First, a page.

We have wanted through our funding to instil an understanding of the value of arts for and by older people – among arts organisations, older people’s charities, the care home sector, and among artists and the community as a whole. The signs that this idea has taken a firm root in Wales look particularly promising.

Spring time in Wales is glorious indeed.

David Cutler, Director, the Baring Foundation

With thanks to David and the Foundation for permission to include this text here.

Why Joan Littlewood Matters – possibly more now than ever

Joan Littlewood and Theatre Royal
Joan Littlewood and Theatre Royal

A guest post by Stella Duffy, theatre maker, novelist and Fun Palaces champion

Joan was a working class actor and director when most actors, and especially most directors, came from privilege. She was a woman when most directors were men. She ran a major theatre venue when most people running venues were men. She worked outside of London, especially in the North West and the North East, working with local people where they lived.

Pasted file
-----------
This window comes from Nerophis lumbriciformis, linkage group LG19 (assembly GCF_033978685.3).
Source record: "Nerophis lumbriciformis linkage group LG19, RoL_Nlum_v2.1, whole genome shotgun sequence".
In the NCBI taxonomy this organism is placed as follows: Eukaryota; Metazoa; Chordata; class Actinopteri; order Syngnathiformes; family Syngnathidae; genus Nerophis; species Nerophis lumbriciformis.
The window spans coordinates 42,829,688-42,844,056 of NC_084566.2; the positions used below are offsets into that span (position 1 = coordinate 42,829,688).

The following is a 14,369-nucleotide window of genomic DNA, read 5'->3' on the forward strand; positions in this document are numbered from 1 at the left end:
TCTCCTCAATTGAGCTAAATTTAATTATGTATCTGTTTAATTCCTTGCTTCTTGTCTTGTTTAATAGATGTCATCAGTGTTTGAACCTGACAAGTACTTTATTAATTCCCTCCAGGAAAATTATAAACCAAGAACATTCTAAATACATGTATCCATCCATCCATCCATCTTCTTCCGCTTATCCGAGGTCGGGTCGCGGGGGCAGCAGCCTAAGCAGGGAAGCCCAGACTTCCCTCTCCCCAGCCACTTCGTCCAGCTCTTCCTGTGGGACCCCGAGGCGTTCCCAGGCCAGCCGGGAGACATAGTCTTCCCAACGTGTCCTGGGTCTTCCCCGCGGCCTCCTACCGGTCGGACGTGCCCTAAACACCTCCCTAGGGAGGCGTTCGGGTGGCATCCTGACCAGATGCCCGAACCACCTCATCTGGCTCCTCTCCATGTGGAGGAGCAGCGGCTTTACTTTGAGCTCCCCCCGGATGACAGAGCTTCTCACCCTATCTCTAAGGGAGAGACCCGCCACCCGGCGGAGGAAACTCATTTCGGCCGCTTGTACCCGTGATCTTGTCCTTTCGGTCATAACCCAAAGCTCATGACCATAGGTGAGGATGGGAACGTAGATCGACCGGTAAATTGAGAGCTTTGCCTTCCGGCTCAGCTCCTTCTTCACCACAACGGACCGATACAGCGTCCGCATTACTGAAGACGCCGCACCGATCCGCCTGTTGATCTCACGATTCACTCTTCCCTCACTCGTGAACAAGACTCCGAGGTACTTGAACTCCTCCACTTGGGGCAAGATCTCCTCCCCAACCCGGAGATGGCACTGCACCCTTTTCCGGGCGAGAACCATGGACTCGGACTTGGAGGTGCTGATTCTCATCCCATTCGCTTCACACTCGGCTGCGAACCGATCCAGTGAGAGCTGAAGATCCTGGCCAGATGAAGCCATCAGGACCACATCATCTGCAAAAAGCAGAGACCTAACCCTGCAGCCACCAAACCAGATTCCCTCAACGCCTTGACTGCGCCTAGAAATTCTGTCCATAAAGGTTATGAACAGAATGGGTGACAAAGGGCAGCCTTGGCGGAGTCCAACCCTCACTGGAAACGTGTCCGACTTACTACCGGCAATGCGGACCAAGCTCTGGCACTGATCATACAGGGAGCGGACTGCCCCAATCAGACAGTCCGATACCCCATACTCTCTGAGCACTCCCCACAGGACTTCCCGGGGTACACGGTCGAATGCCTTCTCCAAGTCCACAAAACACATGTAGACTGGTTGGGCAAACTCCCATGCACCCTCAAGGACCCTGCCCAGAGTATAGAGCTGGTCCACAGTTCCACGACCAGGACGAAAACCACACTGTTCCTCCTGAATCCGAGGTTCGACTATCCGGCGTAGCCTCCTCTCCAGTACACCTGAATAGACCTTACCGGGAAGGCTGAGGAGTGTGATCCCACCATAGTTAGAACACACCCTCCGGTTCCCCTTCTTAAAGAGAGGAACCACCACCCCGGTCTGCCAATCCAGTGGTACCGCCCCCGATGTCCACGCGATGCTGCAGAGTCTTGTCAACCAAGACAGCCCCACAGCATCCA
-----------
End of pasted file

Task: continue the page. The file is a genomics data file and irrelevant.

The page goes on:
It would be great to say that all this has changed, but it hasn’t. The majority of those making theatre are still middle class. The majority of those making theatre are still men. London remains disproportionately funded in terms of arts.*

Perhaps it is because of this glacial pace of change that Joan remains a beacon to those of us for whom the arts is our passion, especially the women and the working class in theatre and the wider arts.